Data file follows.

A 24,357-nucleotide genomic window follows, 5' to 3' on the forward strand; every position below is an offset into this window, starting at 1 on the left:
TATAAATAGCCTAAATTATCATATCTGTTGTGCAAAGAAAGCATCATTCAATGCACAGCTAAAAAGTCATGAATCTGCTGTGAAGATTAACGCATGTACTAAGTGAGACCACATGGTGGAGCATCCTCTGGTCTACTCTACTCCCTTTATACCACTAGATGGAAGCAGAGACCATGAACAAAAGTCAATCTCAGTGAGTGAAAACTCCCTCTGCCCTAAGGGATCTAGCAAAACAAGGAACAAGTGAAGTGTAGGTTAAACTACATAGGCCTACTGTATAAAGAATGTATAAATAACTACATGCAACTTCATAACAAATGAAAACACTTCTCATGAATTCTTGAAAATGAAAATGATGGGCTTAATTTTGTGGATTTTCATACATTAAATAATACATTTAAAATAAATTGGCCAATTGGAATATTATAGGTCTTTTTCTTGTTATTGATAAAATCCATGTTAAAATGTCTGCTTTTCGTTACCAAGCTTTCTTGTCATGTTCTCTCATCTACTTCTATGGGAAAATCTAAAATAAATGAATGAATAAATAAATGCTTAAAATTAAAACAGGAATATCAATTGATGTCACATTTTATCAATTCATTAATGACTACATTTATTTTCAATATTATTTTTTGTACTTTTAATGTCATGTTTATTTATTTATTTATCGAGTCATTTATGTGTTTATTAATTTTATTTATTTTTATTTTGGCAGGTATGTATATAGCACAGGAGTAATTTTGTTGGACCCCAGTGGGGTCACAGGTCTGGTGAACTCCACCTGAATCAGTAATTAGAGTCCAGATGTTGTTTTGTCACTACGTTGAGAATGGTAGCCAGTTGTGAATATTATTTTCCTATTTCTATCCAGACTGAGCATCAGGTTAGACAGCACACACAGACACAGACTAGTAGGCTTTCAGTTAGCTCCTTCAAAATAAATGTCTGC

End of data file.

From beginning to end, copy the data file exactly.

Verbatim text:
A 24,357-nucleotide genomic window follows, 5' to 3' on the forward strand; every position below is an offset into this window, starting at 1 on the left:
TATAAATAGCCTAAATTATCATATCTGTTGTGCAAAGAAAGCATCATTCAATGCACAGCTAAAAAGTCATGAATCTGCTGTGAAGATTAACGCATGTACTAAGTGAGACCACATGGTGGAGCATCCTCTGGTCTACTCTACTCCCTTTATACCACTAGATGGAAGCAGAGACCATGAACAAAAGTCAATCTCAGTGAGTGAAAACTCCCTCTGCCCTAAGGGATCTAGCAAAACAAGGAACAAGTGAAGTGTAGGTTAAACTACATAGGCCTACTGTATAAAGAATGTATAAATAACTACATGCAACTTCATAACAAATGAAAACACTTCTCATGAATTCTTGAAAATGAAAATGATGGGCTTAATTTTGTGGATTTTCATACATTAAATAATACATTTAAAATAAATTGGCCAATTGGAATATTATAGGTCTTTTTCTTGTTATTGATAAAATCCATGTTAAAATGTCTGCTTTTCGTTACCAAGCTTTCTTGTCATGTTCTCTCATCTACTTCTATGGGAAAATCTAAAATAAATGAATGAATAAATAAATGCTTAAAATTAAAACAGGAATATCAATTGATGTCACATTTTATCAATTCATTAATGACTACATTTATTTTCAATATTATTTTTTGTACTTTTAATGTCATGTTTATTTATTTATTTATCGAGTCATTTATGTGTTTATTAATTTTATTTATTTTTATTTTGGCAGGTATGTATATAGCACAGGAGTAATTTTGTTGGACCCCAGTGGGGTCACAGGTCTGGTGAACTCCACCTGAATCAGTAATTAGAGTCCAGATGTTGTTTTGTCACTACGTTGAGAATGGTAGCCAGTTGTGAATATTATTTTCCTATTTCTATCCAGACTGAGCATCAGGTTAGACAGCACACACAGACACAGACTAGTAGGCTTTCAGTTAGCTCCTTCAAAATAAATGTCTGC